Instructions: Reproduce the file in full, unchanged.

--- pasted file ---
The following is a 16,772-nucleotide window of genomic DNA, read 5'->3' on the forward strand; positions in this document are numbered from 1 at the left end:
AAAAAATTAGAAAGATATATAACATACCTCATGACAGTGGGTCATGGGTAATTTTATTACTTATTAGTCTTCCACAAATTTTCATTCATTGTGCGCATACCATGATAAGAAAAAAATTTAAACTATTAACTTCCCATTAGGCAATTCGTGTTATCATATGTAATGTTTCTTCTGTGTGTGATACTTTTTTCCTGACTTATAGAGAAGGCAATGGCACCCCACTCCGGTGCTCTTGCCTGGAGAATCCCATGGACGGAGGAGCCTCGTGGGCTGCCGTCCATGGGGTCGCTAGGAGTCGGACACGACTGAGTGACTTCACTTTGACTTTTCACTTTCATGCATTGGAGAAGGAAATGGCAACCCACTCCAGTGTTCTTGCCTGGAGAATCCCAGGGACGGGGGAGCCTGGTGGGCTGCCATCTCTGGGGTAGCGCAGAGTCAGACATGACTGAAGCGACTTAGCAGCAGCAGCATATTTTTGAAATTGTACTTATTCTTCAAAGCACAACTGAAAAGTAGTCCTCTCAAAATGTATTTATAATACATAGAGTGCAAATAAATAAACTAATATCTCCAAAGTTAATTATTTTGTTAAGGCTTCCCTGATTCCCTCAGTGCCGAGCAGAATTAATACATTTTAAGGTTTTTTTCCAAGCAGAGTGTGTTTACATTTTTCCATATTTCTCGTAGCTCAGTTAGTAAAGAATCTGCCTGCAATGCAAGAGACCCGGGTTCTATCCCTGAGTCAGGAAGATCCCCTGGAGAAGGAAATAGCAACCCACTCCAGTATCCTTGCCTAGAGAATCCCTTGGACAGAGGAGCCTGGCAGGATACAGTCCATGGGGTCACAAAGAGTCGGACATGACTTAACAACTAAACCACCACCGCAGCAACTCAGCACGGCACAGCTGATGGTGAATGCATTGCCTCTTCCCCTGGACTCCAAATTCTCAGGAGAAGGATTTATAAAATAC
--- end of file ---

The following is a 16,772-nucleotide window of genomic DNA, read 5'->3' on the forward strand; positions in this document are numbered from 1 at the left end:
AAAAAATTAGAAAGATATATAACATACCTCATGACAGTGGGTCATGGGTAATTTTATTACTTATTAGTCTTCCACAAATTTTCATTCATTGTGCGCATACCATGATAAGAAAAAAATTTAAACTATTAACTTCCCATTAGGCAATTCGTGTTATCATATGTAATGTTTCTTCTGTGTGTGATACTTTTTTCCTGACTTATAGAGAAGGCAATGGCACCCCACTCCGGTGCTCTTGCCTGGAGAATCCCATGGACGGAGGAGCCTCGTGGGCTGCCGTCCATGGGGTCGCTAGGAGTCGGACACGACTGAGTGACTTCACTTTGACTTTTCACTTTCATGCATTGGAGAAGGAAATGGCAACCCACTCCAGTGTTCTTGCCTGGAGAATCCCAGGGACGGGGGAGCCTGGTGGGCTGCCATCTCTGGGGTAGCGCAGAGTCAGACATGACTGAAGCGACTTAGCAGCAGCAGCATATTTTTGAAATTGTACTTATTCTTCAAAGCACAACTGAAAAGTAGTCCTCTCAAAATGTATTTATAATACATAGAGTGCAAATAAATAAACTAATATCTCCAAAGTTAATTATTTTGTTAAGGCTTCCCTGATTCCCTCAGTGCCGAGCAGAATTAATACATTTTAAGGTTTTTTTCCAAGCAGAGTGTGTTTACATTTTTCCATATTTCTCGTAGCTCAGTTAGTAAAGAATCTGCCTGCAATGCAAGAGACCCGGGTTCTATCCCTGAGTCAGGAAGATCCCCTGGAGAAGGAAATAGCAACCCACTCCAGTATCCTTGCCTAGAGAATCCCTTGGACAGAGGAGCCTGGCAGGATACAGTCCATGGGGTCACAAAGAGTCGGACATGACTTAACAACTAAACCACCACCGCAGCAACTCAGCACGGCACAGCTGATGGTGAATGCATTGCCTCTTCCCCTGGACTCCAAATTCTCAGGAGAAGGATTTATAAAATAC